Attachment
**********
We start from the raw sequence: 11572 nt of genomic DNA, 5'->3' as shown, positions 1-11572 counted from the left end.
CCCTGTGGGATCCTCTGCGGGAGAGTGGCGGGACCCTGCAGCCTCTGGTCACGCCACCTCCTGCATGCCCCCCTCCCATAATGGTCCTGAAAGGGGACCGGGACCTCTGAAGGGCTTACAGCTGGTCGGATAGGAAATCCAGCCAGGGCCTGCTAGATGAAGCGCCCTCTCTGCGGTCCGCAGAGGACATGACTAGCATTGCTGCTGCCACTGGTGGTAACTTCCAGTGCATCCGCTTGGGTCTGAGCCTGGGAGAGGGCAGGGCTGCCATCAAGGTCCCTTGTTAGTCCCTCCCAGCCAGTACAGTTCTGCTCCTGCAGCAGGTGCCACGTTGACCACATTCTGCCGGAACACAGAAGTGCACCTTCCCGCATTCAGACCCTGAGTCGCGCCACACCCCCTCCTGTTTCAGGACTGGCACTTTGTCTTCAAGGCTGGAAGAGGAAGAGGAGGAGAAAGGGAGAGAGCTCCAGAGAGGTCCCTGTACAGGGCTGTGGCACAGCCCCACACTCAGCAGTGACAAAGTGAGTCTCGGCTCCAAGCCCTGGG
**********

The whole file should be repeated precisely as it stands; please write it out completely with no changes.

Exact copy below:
We start from the raw sequence: 11572 nt of genomic DNA, 5'->3' as shown, positions 1-11572 counted from the left end.
CCCTGTGGGATCCTCTGCGGGAGAGTGGCGGGACCCTGCAGCCTCTGGTCACGCCACCTCCTGCATGCCCCCCTCCCATAATGGTCCTGAAAGGGGACCGGGACCTCTGAAGGGCTTACAGCTGGTCGGATAGGAAATCCAGCCAGGGCCTGCTAGATGAAGCGCCCTCTCTGCGGTCCGCAGAGGACATGACTAGCATTGCTGCTGCCACTGGTGGTAACTTCCAGTGCATCCGCTTGGGTCTGAGCCTGGGAGAGGGCAGGGCTGCCATCAAGGTCCCTTGTTAGTCCCTCCCAGCCAGTACAGTTCTGCTCCTGCAGCAGGTGCCACGTTGACCACATTCTGCCGGAACACAGAAGTGCACCTTCCCGCATTCAGACCCTGAGTCGCGCCACACCCCCTCCTGTTTCAGGACTGGCACTTTGTCTTCAAGGCTGGAAGAGGAAGAGGAGGAGAAAGGGAGAGAGCTCCAGAGAGGTCCCTGTACAGGGCTGTGGCACAGCCCCACACTCAGCAGTGACAAAGTGAGTCTCGGCTCCAAGCCCTGGG